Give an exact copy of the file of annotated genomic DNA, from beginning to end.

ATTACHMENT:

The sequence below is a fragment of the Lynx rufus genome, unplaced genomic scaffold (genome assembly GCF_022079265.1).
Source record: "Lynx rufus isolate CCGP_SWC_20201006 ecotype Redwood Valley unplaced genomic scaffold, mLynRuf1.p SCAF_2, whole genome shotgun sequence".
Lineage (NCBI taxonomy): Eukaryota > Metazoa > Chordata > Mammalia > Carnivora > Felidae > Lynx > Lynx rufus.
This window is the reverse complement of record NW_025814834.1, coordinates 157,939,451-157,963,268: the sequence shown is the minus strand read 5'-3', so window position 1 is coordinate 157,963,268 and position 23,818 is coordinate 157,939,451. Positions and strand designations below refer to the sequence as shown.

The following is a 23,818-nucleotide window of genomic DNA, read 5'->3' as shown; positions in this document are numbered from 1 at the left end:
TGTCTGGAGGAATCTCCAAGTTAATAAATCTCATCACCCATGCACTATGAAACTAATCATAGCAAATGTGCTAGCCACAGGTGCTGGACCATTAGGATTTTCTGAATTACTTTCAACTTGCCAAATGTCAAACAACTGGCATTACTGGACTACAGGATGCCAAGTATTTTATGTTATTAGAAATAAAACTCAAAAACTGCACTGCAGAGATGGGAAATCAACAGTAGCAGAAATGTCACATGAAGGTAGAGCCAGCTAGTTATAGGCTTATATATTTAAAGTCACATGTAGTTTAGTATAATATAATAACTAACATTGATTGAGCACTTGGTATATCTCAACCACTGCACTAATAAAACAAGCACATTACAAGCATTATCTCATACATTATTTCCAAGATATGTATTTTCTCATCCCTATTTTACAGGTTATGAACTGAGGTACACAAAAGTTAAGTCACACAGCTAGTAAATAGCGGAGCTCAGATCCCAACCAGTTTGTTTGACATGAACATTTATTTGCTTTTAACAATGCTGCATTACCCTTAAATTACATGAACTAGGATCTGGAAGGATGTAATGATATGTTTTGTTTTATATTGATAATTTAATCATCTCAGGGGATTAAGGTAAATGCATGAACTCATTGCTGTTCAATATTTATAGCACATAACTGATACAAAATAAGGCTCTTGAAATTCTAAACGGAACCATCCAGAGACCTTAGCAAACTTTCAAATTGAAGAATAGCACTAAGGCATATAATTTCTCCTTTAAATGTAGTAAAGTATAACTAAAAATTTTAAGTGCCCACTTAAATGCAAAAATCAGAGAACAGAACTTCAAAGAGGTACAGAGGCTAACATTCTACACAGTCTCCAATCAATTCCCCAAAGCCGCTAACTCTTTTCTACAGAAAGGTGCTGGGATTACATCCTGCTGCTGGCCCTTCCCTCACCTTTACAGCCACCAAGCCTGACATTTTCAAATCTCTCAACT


The sequence below is a fragment of the Lynx rufus genome, unplaced genomic scaffold (genome assembly GCF_022079265.1).
Source record: "Lynx rufus isolate CCGP_SWC_20201006 ecotype Redwood Valley unplaced genomic scaffold, mLynRuf1.p SCAF_2, whole genome shotgun sequence".
Lineage (NCBI taxonomy): Eukaryota > Metazoa > Chordata > Mammalia > Carnivora > Felidae > Lynx > Lynx rufus.
This window is the reverse complement of record NW_025814834.1, coordinates 157,939,451-157,963,268: the sequence shown is the minus strand read 5'-3', so window position 1 is coordinate 157,963,268 and position 23,818 is coordinate 157,939,451. Positions and strand designations below refer to the sequence as shown.

The following is a 23,818-nucleotide window of genomic DNA, read 5'->3' as shown; positions in this document are numbered from 1 at the left end:
TGTCTGGAGGAATCTCCAAGTTAATAAATCTCATCACCCATGCACTATGAAACTAATCATAGCAAATGTGCTAGCCACAGGTGCTGGACCATTAGGATTTTCTGAATTACTTTCAACTTGCCAAATGTCAAACAACTGGCATTACTGGACTACAGGATGCCAAGTATTTTATGTTATTAGAAATAAAACTCAAAAACTGCACTGCAGAGATGGGAAATCAACAGTAGCAGAAATGTCACATGAAGGTAGAGCCAGCTAGTTATAGGCTTATATATTTAAAGTCACATGTAGTTTAGTATAATATAATAACTAACATTGATTGAGCACTTGGTATATCTCAACCACTGCACTAATAAAACAAGCACATTACAAGCATTATCTCATACATTATTTCCAAGATATGTATTTTCTCATCCCTATTTTACAGGTTATGAACTGAGGTACACAAAAGTTAAGTCACACAGCTAGTAAATAGCGGAGCTCAGATCCCAACCAGTTTGTTTGACATGAACATTTATTTGCTTTTAACAATGCTGCATTACCCTTAAATTACATGAACTAGGATCTGGAAGGATGTAATGATATGTTTTGTTTTATATTGATAATTTAATCATCTCAGGGGATTAAGGTAAATGCATGAACTCATTGCTGTTCAATATTTATAGCACATAACTGATACAAAATAAGGCTCTTGAAATTCTAAACGGAACCATCCAGAGACCTTAGCAAACTTTCAAATTGAAGAATAGCACTAAGGCATATAATTTCTCCTTTAAATGTAGTAAAGTATAACTAAAAATTTTAAGTGCCCACTTAAATGCAAAAATCAGAGAACAGAACTTCAAAGAGGTACAGAGGCTAACATTCTACACAGTCTCCAATCAATTCCCCAAAGCCGCTAACTCTTTTCTACAGAAAGGTGCTGGGATTACATCCTGCTGCTGGCCCTTCCCTCACCTTTACAGCCACCAAGCCTGACATTTTCAAATCTCTCAACT